August 20, 2019

Litigating Medical Negligence Cases in Michigan

The litigation proceedings involving a medical malpractice lawsuit are complex, lengthy, and have several phases which can allow for a settlement without trial as the process moves from inception to the end. Because of this, it is crucial to employ the services of a competent malpractice attorney at Cochran, Kroll & Associates, P.C. who will guide you towards a fair settlement or represent you at a trial.

The term malpractice refers to the negligence of a healthcare professional or organization who does not maintain the appropriate standard of care as would be expected in a normal doctor and patient relationship. The patient must be prepared to establish that the expected reasonable care was breached, and it was not provided. What is reasonable is what an average trained medical professional would have done under the same or similar circumstances.

In addition, the patient must also be able to prove here was an injury directly related to the negligence. If connection cannot be established, then the lawsuit will have no grounds. As a result, litigation means more than just going to trial. There are steps to be taken before the lawsuit is even filed.

First Steps and Before the Lawsuit

Before the lawsuit is filed in Michigan, the plaintiff (patient) must inform the defendant (doctor) that he intends to sue. This is known as the Notice of Intent (NOI) and must include the facts of the claim, the standard of care that was breached, the actions that should have been taken to avoid the breach, and the details behind how the lack of care caused the injury. The defendant (s) have 154 days to respond to the NOI, and once that response is received by the plaintiff, he has to wait 183 days to file a lawsuit. The purpose of the waiting period is to give the insurance company and the plaintiff time to reach a settlement without a lawsuit or trial.

The Lawsuit is Filed

The lawsuit actually begins when the plaintiff files a Complaint which details the allegations against the medical professional. The defendants have between 21 and 28 days to file a response and may include “affirmative defenses” rebutting the claim. The malpractice lawyer at our law firm will anticipate this, and be prepared to offer insights and suggestions to the plaintiff during this stage.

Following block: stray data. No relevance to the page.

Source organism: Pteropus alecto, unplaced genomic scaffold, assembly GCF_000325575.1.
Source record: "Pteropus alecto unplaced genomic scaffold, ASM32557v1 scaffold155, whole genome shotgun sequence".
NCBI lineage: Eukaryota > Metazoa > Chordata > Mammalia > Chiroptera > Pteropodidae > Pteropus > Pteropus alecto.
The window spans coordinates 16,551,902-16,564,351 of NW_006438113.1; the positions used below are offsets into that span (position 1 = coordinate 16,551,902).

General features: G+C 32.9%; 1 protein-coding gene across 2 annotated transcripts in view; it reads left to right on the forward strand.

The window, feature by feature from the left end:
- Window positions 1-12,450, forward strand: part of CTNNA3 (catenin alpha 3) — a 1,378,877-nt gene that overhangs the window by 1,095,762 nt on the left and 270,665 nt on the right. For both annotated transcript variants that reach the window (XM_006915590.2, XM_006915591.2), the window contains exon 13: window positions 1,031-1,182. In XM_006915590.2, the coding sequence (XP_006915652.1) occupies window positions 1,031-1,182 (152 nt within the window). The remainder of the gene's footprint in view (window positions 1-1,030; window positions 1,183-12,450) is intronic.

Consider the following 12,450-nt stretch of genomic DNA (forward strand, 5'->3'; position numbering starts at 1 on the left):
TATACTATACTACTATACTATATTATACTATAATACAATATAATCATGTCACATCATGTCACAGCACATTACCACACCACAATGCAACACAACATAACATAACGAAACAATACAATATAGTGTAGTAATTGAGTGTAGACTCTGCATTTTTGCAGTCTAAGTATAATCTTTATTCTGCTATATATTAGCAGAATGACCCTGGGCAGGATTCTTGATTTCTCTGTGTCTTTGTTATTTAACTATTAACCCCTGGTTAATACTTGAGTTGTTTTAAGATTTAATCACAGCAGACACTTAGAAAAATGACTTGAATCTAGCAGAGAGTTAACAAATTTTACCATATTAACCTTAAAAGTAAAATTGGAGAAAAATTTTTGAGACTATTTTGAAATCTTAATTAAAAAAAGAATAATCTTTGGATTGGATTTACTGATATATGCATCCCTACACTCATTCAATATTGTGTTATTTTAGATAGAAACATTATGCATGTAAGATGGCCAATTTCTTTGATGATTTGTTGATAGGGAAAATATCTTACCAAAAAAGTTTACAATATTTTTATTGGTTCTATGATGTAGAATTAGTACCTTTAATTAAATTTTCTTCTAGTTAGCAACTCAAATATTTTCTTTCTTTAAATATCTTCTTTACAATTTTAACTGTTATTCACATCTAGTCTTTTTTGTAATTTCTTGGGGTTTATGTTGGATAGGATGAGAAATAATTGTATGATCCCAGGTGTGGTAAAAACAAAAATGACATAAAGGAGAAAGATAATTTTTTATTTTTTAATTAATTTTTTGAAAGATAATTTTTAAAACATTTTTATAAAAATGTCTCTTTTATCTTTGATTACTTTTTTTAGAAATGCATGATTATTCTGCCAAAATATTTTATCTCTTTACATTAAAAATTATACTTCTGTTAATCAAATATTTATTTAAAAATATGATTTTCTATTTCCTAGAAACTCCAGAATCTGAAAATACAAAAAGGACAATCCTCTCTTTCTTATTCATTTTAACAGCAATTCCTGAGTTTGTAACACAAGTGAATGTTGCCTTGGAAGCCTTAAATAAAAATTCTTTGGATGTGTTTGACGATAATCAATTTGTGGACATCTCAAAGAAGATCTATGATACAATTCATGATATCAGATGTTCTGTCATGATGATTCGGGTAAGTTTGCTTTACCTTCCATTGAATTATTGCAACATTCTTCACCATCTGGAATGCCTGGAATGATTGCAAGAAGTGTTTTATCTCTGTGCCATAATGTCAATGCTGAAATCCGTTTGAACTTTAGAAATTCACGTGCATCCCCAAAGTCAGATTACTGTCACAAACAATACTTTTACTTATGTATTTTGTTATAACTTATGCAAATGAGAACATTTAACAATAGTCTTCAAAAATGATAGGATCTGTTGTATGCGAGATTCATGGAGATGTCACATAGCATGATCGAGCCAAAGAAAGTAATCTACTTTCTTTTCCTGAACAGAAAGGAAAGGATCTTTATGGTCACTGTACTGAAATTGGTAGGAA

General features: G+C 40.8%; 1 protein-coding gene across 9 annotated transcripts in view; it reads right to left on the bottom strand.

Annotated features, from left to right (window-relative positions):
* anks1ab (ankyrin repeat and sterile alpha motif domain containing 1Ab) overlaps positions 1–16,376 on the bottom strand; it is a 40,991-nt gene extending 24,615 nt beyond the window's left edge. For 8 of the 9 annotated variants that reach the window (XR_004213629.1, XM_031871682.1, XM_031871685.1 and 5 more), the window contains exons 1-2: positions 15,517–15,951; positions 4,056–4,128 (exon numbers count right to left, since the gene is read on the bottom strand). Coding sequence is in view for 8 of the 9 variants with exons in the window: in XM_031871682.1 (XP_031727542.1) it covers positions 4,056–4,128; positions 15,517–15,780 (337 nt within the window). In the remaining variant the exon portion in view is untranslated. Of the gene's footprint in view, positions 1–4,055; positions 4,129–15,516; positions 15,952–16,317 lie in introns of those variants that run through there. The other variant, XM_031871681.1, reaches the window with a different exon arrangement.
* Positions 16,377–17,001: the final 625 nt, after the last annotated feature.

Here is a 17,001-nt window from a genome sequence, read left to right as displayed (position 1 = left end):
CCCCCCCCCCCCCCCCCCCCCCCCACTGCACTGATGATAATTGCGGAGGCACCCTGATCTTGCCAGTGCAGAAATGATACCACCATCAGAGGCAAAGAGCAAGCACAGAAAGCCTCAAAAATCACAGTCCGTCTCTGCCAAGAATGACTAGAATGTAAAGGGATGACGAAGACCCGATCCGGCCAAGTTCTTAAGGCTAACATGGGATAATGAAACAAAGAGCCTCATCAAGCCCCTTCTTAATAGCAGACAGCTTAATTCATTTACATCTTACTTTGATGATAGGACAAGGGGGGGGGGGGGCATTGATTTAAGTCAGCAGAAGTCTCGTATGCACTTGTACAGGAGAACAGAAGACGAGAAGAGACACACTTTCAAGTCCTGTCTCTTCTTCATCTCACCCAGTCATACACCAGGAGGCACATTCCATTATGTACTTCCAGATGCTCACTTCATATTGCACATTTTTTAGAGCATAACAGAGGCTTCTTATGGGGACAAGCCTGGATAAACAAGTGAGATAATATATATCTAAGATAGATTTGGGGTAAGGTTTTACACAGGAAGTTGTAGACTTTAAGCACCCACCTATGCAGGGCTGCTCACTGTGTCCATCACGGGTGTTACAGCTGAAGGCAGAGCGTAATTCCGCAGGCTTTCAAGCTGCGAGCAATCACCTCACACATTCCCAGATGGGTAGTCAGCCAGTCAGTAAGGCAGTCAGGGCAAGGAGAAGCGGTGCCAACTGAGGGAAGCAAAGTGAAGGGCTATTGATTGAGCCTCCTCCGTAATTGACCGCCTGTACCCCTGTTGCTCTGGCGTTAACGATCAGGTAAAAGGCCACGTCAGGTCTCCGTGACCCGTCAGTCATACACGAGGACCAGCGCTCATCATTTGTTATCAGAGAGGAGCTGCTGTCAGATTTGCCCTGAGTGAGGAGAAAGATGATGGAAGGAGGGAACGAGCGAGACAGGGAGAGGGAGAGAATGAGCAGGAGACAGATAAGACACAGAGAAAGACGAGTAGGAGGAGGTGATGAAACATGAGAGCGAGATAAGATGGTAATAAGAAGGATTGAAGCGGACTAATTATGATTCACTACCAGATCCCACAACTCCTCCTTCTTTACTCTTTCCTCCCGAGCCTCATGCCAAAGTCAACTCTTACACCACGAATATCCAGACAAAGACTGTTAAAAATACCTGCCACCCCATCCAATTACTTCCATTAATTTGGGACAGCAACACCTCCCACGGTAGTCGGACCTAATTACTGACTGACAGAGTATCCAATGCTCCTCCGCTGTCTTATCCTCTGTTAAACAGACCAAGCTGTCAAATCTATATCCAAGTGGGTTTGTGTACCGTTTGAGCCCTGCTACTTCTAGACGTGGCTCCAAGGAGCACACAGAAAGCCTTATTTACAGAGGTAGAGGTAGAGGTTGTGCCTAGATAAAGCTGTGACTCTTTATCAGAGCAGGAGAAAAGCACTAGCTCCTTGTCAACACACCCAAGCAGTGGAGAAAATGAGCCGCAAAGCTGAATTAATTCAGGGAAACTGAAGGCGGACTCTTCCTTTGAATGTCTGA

At this point, the Discovery period begins where both parties seek to review the evidence of the opposing side. During Discovery there are written depositions, examinations of witnesses, and the recording of the facts of the case. Fact witnesses, those people directly involved with the events are usually deposed first with expert witnesses like doctors or other medical personnel being deposed last.

Motions

The court cannot rule on an issue unless there is a motion to consider. During the Discovery period, there are many visits to the court to determine the scope of the Discovery. The purpose of this activity is to narrow down the issues that will eventually be considered at a trail. The Motions in Limine will dictate the admissibility of evidence
in the trial.

Dispute Resolution and Trial

When the litigation process has moved this far, there is usually a second attempt to settle before trial. In this case a mediator is appointed, and the sides present their arguments by reviewing the facts and considering the position of the opposing side. If a resolution cannot be reached, then the trial date will be set. However, even when the trial takes place, and a decision is rendered many times in post-trial motions either side may appeal until everything is finalized.

Final Thoughts

In Michigan, the litigation process for medical malpractice suits is a formula that encourages resolution before trial, but also maintains strict guidelines as the litigation process evolves. In our experience at the Cochran, Kroll & Associates, P.C. law firm we believe in working closely with our clients to make sure they meet all the guidelines within the system and that they receive the most compensation warranted due to their injuries. Contact us at 1-866-MICH-LAW (1-866-642-4529) for a free consultation.

Tristan is a professional writer and had careers as a teacher of English, school administrator, and as a broker in real estate sales. He has gained a great deal of legal experience through his service as the president of a teacher’s union, a member of the board for a real estate association, and as the chairman of the Government Affairs Committee for the real estate board of directors. Before beginning a full-time job as a freelance writer, he was the Executive Director of the Global Business Alliance for a local Chamber of Commerce and sat on the Government Affairs Committee for the Chamber.

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